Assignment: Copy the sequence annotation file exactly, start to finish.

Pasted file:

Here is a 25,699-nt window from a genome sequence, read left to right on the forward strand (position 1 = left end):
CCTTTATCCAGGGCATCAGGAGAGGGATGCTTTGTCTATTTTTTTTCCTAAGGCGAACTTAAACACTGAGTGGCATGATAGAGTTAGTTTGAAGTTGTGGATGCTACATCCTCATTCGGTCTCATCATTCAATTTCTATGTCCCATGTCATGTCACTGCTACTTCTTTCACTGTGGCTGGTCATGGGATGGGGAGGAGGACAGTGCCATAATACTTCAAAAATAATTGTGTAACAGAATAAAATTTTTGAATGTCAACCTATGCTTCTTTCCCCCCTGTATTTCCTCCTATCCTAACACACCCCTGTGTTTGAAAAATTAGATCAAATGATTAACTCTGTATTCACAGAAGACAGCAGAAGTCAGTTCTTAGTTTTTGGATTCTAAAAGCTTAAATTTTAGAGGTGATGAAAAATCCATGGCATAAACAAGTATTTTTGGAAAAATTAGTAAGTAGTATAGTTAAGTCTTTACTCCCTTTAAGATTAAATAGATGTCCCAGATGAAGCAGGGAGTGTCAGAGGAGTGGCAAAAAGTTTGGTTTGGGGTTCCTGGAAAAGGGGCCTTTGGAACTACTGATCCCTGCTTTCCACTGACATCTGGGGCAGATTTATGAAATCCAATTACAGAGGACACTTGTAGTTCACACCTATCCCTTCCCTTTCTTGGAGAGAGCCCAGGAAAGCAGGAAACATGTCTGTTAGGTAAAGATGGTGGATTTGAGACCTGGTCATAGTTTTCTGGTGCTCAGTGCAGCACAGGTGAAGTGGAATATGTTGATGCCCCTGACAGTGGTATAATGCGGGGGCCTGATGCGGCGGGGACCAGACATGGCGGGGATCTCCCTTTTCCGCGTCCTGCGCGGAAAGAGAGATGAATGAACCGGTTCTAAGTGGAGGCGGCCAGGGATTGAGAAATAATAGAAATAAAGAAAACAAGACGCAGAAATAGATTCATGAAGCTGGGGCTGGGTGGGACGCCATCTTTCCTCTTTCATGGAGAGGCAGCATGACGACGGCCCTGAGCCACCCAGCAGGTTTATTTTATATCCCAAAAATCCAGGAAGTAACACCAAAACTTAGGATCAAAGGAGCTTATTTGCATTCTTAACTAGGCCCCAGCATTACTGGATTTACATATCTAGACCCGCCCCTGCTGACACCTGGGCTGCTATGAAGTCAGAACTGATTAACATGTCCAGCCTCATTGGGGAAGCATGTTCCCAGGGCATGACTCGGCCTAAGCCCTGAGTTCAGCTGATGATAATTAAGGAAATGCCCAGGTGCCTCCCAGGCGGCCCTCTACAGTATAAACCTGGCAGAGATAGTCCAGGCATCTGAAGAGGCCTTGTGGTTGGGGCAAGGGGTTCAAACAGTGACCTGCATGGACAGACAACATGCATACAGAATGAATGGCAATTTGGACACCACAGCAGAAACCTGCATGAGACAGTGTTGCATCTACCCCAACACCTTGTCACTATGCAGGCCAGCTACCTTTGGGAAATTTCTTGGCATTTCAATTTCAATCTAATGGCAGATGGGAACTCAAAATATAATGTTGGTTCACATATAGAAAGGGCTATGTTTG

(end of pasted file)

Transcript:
Here is a 25,699-nt window from a genome sequence, read left to right on the forward strand (position 1 = left end):
CCTTTATCCAGGGCATCAGGAGAGGGATGCTTTGTCTATTTTTTTTCCTAAGGCGAACTTAAACACTGAGTGGCATGATAGAGTTAGTTTGAAGTTGTGGATGCTACATCCTCATTCGGTCTCATCATTCAATTTCTATGTCCCATGTCATGTCACTGCTACTTCTTTCACTGTGGCTGGTCATGGGATGGGGAGGAGGACAGTGCCATAATACTTCAAAAATAATTGTGTAACAGAATAAAATTTTTGAATGTCAACCTATGCTTCTTTCCCCCCTGTATTTCCTCCTATCCTAACACACCCCTGTGTTTGAAAAATTAGATCAAATGATTAACTCTGTATTCACAGAAGACAGCAGAAGTCAGTTCTTAGTTTTTGGATTCTAAAAGCTTAAATTTTAGAGGTGATGAAAAATCCATGGCATAAACAAGTATTTTTGGAAAAATTAGTAAGTAGTATAGTTAAGTCTTTACTCCCTTTAAGATTAAATAGATGTCCCAGATGAAGCAGGGAGTGTCAGAGGAGTGGCAAAAAGTTTGGTTTGGGGTTCCTGGAAAAGGGGCCTTTGGAACTACTGATCCCTGCTTTCCACTGACATCTGGGGCAGATTTATGAAATCCAATTACAGAGGACACTTGTAGTTCACACCTATCCCTTCCCTTTCTTGGAGAGAGCCCAGGAAAGCAGGAAACATGTCTGTTAGGTAAAGATGGTGGATTTGAGACCTGGTCATAGTTTTCTGGTGCTCAGTGCAGCACAGGTGAAGTGGAATATGTTGATGCCCCTGACAGTGGTATAATGCGGGGGCCTGATGCGGCGGGGACCAGACATGGCGGGGATCTCCCTTTTCCGCGTCCTGCGCGGAAAGAGAGATGAATGAACCGGTTCTAAGTGGAGGCGGCCAGGGATTGAGAAATAATAGAAATAAAGAAAACAAGACGCAGAAATAGATTCATGAAGCTGGGGCTGGGTGGGACGCCATCTTTCCTCTTTCATGGAGAGGCAGCATGACGACGGCCCTGAGCCACCCAGCAGGTTTATTTTATATCCCAAAAATCCAGGAAGTAACACCAAAACTTAGGATCAAAGGAGCTTATTTGCATTCTTAACTAGGCCCCAGCATTACTGGATTTACATATCTAGACCCGCCCCTGCTGACACCTGGGCTGCTATGAAGTCAGAACTGATTAACATGTCCAGCCTCATTGGGGAAGCATGTTCCCAGGGCATGACTCGGCCTAAGCCCTGAGTTCAGCTGATGATAATTAAGGAAATGCCCAGGTGCCTCCCAGGCGGCCCTCTACAGTATAAACCTGGCAGAGATAGTCCAGGCATCTGAAGAGGCCTTGTGGTTGGGGCAAGGGGTTCAAACAGTGACCTGCATGGACAGACAACATGCATACAGAATGAATGGCAATTTGGACACCACAGCAGAAACCTGCATGAGACAGTGTTGCATCTACCCCAACACCTTGTCACTATGCAGGCCAGCTACCTTTGGGAAATTTCTTGGCATTTCAATTTCAATCTAATGGCAGATGGGAACTCAAAATATAATGTTGGTTCACATATAGAAAGGGCTATGTTTG